Successful automation allows you to restructure your resources so that you can focus on less-skilled resources that convey problems that cannot be resolved quickly to more experienced workers.
The first challenge is determining what services you will provide. This is true regardless of whether it is an internal business unit or an external customer. Of course, once you understand what it takes to provide this SLA backed services, you can move on.
Once service is determined, a service level agreement (SLA) must be drawn up and expectations set. For many customers, SLAs are often "yesterday or as fast as possible." The challenge for IT is to understand all the parts that are required to provide this service.
What is often overlooked is the flow of agreements that need to be made. You need to find out who your partners and suppliers are involved in the service chain and how they meet your requirements before agreeing to an SLA with the company.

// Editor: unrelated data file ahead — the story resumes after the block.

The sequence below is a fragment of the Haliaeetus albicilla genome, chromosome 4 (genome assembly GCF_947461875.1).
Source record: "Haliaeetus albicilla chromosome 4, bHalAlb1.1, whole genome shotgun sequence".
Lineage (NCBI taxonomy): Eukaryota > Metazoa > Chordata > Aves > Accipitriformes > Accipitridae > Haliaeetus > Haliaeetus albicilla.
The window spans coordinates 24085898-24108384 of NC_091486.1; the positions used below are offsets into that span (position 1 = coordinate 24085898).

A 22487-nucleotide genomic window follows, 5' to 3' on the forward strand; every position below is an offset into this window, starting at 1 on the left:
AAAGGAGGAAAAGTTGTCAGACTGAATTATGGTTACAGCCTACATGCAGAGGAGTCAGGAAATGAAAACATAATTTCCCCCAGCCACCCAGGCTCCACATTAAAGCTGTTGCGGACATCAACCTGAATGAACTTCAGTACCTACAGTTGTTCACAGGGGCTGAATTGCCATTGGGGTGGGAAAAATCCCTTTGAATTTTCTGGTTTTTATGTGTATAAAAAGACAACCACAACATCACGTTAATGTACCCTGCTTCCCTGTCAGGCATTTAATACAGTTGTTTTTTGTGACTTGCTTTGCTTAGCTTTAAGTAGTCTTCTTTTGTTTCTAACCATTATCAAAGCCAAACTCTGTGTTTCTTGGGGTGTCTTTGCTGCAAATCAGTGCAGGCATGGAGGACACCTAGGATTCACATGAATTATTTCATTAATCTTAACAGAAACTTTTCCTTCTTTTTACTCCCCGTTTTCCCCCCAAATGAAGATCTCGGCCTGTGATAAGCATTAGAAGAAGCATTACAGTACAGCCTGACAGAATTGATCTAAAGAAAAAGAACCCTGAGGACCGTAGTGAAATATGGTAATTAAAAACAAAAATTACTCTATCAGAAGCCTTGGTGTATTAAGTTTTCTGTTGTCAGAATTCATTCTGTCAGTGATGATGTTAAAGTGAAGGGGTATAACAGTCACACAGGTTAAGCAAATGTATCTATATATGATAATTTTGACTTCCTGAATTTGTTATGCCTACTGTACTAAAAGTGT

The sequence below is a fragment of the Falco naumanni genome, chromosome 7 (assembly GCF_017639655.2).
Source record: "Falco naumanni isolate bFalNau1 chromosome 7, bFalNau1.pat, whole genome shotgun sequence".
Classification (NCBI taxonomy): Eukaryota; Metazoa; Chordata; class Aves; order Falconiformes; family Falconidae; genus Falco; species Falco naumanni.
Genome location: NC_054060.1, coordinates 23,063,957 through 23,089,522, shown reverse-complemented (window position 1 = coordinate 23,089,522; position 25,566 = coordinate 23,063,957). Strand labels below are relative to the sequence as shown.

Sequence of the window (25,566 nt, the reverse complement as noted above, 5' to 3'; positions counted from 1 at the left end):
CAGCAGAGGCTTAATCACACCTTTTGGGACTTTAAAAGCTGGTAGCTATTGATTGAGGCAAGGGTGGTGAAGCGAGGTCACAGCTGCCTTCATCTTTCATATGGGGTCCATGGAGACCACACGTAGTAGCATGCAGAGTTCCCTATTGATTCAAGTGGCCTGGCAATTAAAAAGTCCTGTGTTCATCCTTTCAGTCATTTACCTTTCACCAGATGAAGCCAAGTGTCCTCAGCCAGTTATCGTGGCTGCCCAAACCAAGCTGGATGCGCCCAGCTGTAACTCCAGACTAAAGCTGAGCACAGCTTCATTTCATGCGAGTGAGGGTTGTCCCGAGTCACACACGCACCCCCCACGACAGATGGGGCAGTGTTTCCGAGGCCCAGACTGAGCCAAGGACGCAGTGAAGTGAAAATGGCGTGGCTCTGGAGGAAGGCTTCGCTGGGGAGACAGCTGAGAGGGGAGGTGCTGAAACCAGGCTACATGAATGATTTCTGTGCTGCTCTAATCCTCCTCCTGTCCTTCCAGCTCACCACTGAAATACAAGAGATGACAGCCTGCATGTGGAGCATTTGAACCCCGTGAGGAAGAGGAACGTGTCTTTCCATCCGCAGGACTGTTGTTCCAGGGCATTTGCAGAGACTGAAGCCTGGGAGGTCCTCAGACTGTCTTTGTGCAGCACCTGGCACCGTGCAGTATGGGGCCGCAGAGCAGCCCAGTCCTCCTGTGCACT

Agreeing to a level of service without knowing all the facts about providing service is a recipe for failure, but sadly it is all too common. For example, if you provide an email service that is supported by the email server. In the event of a server failure, your agreement with your provider is to repair or replace it within 24 hours.
However, if your subscribers get their email back within 1 hour, you are most likely outside your SLA for 23 hours. In this case, other resources must be considered, an eg. a backup email server.